MIDDLEBORO, Mass. (WPRI) ─ The Massachusetts Department of Public Health has raised the risk level for eastern equine encephalitis (EEE) in two communities after more mosquito samples tested positive for the virus.
The health department said Wednesday that EEE risk levels in both Carver and Middleboro have been raised from from moderate to high, and that so far this year, 16 mosquito samples have tested positive.
Fact Sheet: Signs & Symptoms of Mosquito-Borne Diseases »
“The mosquito surveillance results indicate that the virus activity has increased in one area in southeastern Massachusetts,” Public Health Commissioner Dr. Monica Bharel said. “We want people to be aware that the EEE virus is present in mosquitoes in the area and are encouraging residents to take steps to avoid mosquito bites.”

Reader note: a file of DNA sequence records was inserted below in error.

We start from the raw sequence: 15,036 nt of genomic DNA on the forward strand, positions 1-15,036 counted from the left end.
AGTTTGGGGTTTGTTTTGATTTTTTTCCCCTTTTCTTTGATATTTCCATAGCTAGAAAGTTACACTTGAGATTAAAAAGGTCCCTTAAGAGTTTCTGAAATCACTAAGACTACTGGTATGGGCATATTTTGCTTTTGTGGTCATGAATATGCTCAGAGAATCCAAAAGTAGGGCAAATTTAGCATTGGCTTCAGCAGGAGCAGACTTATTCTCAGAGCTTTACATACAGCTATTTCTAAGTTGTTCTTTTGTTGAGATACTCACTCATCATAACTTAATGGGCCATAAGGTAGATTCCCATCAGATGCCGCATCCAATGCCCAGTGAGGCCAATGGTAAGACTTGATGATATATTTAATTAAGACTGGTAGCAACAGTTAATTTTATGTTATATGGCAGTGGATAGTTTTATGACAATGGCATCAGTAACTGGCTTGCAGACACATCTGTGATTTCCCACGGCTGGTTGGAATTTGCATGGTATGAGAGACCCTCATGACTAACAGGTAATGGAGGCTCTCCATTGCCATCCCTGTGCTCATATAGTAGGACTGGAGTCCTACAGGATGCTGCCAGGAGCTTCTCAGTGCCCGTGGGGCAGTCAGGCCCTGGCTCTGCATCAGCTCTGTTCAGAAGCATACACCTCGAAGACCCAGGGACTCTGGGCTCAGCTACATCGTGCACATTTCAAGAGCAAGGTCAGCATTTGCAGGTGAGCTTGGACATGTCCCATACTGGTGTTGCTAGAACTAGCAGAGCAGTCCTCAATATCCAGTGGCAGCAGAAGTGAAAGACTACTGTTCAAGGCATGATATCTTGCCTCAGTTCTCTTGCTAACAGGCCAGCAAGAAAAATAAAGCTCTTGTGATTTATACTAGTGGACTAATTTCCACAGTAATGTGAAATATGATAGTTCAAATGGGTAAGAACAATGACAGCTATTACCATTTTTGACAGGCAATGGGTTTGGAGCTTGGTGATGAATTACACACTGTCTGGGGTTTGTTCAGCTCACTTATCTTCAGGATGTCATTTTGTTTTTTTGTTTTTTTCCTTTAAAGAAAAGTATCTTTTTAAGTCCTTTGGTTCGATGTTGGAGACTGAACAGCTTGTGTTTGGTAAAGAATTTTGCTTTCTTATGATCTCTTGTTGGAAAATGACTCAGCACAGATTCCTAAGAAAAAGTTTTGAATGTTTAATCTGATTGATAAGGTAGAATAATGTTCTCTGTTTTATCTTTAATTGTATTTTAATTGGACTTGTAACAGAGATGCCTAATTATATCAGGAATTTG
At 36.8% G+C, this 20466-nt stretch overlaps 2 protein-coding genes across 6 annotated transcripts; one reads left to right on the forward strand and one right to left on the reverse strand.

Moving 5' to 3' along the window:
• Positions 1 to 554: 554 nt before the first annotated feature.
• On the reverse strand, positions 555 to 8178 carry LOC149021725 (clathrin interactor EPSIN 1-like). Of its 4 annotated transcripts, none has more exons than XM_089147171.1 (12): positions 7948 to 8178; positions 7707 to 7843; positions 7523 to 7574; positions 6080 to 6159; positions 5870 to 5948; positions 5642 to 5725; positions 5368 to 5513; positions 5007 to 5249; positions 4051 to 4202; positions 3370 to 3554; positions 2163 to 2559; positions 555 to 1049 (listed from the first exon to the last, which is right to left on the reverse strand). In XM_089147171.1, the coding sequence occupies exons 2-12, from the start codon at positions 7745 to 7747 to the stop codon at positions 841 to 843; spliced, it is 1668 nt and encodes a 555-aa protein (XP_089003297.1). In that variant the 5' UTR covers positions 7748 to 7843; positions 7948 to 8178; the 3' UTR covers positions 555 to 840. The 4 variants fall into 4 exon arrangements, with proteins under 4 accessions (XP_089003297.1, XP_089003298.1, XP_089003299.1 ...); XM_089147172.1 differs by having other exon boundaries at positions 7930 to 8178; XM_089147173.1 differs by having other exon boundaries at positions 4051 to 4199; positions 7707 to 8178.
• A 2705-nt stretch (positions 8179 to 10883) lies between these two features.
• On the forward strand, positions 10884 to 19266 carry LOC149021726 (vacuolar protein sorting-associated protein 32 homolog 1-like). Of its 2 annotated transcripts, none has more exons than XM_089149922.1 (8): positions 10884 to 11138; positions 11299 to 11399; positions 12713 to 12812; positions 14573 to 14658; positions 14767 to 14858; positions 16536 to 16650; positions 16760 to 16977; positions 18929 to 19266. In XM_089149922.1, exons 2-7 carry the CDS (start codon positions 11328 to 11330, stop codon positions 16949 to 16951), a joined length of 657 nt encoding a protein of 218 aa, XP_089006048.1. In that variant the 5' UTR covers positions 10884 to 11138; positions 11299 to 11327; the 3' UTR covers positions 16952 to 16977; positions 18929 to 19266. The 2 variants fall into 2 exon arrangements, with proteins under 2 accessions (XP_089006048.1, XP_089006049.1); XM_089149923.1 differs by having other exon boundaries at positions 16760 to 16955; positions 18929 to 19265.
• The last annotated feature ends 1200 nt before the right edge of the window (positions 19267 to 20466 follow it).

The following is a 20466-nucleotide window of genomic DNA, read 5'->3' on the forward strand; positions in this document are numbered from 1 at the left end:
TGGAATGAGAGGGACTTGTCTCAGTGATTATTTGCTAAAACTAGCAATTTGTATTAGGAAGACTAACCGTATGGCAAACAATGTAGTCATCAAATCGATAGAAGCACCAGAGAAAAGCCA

The state recorded its first EEE-positive mosquito sample of the season in early July. The risk levels in Orange, Athol, Wendell and New Salem were raised to moderate.
“We always take EEE very seriously,” State Epidemiologist Dr. Catherine Brown said. “It is important for residents to know that in communities at high risk for EEE, we encourage use of mosquito repellent and scheduling outdoor events to avoid the hours between dusk and dawn when mosquitoes most likely to spread EEE are most active.”
The health department said 12 people were diagnosed with EEE statewide in 2019.
Last year’s mosquito season began quietly but quickly erupted in Southern New England, raising EEE risk levels significantly across both Rhode Island and Massachusetts. At least one person died from EEE in Rhode Island and six people died in Massachusetts.